The photography in the Cuban Revolution

The history of photography in the Cuban Revolution
The history of photography in the Cuban Revolution

The Cuban Revolution Photography and its history

The history of photography in the Cuban Revolution period should be studied starting in its major artists, who focused their creative power on offering to the viewer a true picture of what was happening at that time. Since the Revolution beginning- the main inspiration of the Cuban photojournalism engine – innovative transformations are conducted to demonstrate a radical change that was taking place in the island. According to historians, this cultural process from the photography’s point of view is divided into three main periods. The first is called “The Epic Photography” or “Revivalism”, which takes place between 1959 and 1970. This time period is known for the photographic production of artists such as Raul Corrales – with his pictures “The Dream” and “Cavalry” – and Alberto Korda, with his iconic image of Che Guevara titled “Heroic Guerrilla man” that would immortalize him. This image has also become a symbol of freedom and protest worldwide. The second period is called “Transitional” and is developed between 1970 and 1980. In this period, photographers like Roberto Salas and Rolando Pujol, stand among others. The third one is the so-called “Contemporary Transforming Movement ” which continues today and brings together new generations of photographers such as Ahmed Velasquez, Agustín Borrego, Ernesto Mastrascusa and many others.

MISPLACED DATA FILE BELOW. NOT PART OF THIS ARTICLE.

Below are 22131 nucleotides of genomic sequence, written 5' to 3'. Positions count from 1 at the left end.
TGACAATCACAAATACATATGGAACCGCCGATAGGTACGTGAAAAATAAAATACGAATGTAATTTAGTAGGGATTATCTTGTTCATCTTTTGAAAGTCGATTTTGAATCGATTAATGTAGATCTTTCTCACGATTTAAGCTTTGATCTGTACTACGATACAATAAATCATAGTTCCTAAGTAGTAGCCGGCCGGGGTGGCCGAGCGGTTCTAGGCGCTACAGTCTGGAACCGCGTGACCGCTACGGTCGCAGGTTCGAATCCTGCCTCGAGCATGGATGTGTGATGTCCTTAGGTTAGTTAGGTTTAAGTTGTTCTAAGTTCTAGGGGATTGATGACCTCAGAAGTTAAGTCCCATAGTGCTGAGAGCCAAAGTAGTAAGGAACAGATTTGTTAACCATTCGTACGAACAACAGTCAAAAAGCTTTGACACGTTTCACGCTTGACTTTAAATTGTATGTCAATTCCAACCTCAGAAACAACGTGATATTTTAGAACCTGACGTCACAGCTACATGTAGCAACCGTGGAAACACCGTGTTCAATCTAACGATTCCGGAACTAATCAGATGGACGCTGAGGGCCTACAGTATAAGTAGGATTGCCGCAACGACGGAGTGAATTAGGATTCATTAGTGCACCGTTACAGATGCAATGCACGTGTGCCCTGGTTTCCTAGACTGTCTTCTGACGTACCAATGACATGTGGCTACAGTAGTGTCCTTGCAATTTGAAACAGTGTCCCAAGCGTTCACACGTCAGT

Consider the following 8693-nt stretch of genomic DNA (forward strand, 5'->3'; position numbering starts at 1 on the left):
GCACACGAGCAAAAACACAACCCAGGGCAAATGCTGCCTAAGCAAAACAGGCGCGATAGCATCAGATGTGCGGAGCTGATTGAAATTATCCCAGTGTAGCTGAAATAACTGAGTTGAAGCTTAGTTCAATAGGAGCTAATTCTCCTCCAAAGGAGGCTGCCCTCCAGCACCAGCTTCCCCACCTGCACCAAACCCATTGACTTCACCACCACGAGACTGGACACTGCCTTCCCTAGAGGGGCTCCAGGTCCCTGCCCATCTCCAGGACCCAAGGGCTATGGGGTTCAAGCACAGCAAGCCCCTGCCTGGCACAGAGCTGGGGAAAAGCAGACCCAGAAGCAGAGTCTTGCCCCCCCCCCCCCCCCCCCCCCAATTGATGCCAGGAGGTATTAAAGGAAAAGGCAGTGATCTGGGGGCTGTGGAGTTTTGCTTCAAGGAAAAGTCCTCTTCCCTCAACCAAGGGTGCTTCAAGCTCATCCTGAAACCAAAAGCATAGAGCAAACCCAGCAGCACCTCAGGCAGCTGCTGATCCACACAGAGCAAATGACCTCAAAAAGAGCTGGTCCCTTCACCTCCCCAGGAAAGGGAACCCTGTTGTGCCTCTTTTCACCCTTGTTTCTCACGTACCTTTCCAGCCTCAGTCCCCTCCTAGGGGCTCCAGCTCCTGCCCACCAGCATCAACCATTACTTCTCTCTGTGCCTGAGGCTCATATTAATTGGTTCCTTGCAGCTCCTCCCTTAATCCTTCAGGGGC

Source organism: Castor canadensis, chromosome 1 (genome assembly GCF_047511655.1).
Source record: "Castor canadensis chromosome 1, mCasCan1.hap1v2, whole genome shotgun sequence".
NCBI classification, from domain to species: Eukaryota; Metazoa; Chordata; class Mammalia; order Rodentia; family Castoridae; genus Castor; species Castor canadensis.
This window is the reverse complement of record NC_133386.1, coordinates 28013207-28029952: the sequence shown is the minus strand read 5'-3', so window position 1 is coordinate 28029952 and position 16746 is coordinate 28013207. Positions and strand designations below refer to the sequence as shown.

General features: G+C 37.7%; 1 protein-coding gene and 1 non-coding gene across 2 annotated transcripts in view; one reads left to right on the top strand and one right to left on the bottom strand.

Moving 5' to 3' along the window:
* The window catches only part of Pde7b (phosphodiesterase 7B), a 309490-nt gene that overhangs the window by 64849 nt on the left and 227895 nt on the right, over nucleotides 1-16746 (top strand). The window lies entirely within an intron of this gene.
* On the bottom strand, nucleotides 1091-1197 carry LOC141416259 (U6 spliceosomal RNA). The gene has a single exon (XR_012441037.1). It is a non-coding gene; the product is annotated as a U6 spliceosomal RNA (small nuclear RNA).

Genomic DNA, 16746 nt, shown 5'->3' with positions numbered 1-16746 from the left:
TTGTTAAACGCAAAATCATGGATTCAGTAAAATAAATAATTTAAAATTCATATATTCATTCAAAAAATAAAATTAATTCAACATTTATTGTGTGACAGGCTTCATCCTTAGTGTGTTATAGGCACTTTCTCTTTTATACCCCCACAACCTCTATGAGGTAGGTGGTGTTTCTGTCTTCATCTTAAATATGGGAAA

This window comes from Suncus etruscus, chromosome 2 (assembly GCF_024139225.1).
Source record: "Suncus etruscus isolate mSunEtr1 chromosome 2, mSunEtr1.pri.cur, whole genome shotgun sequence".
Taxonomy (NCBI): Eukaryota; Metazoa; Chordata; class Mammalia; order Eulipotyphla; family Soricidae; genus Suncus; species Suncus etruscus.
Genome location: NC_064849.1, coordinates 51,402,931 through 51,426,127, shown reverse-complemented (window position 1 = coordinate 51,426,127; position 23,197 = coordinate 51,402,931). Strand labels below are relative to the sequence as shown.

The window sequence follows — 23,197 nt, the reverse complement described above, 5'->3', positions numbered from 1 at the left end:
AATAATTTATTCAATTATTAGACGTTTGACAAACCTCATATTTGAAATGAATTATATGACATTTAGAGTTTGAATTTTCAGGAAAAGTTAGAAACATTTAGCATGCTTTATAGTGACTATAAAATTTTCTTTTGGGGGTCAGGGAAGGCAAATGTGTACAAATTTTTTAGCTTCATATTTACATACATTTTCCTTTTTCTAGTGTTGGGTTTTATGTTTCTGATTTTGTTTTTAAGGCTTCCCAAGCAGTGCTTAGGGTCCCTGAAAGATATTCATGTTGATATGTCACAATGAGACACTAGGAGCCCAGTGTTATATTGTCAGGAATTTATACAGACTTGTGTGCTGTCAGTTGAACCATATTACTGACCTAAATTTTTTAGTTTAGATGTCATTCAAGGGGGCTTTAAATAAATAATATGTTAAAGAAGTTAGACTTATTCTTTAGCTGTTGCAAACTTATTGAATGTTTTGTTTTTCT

Alberto Korda and the photography of the Cuban Revolution

Alberto Dias Gutierrez (Korda), is the most important photography author in the Cuban Revolution. Through his lens he produced the most accurate pictures of the first and heady days of the revolutionary process. In these images, which are full of patriotic fervor excel the ones about farmers waving flags, armed bearded men with rifles, Fidel and Che fishing in their resting hours, enjoying a cigar or playing a legendary round of golf dressed in military uniform. The world’s most famous Cuban photographer took 55,000 photographs related to the Revolution, an achievement taking into account that it was the pre-digital era and in a place where photographic equipment and supplies were not always accessible. However, his greatest achievement is the portrait of Che Guevara he took with his Leica M2 camera on March 5, 1960 in the funeral march on 23 Street in tribute to the victims of “La Coubre” steam ship and whose snapshot Korda titled “Heroic Guerrilla Men”. This artist volunteered his services for the Havana Revolution daily newspaper. In 1959, when Fidel announced his plans to make his first visit to Venezuela the newspaper’s editor sent Korda to covered this historic event. Later that same year, Alberto traveled to the United States to take more iconic images, this time to show Fidel at the Lincoln Memorial. The most revolutionary leader was very fond of photographs that appeared in the newspaper; thus, Korda spent the next nine years accompanying Fidel on all trips. Both maintained a close friendship until Korda’s death occurred in 2001, victim of a heart attack while he was in Paris in one of his exhibitions.

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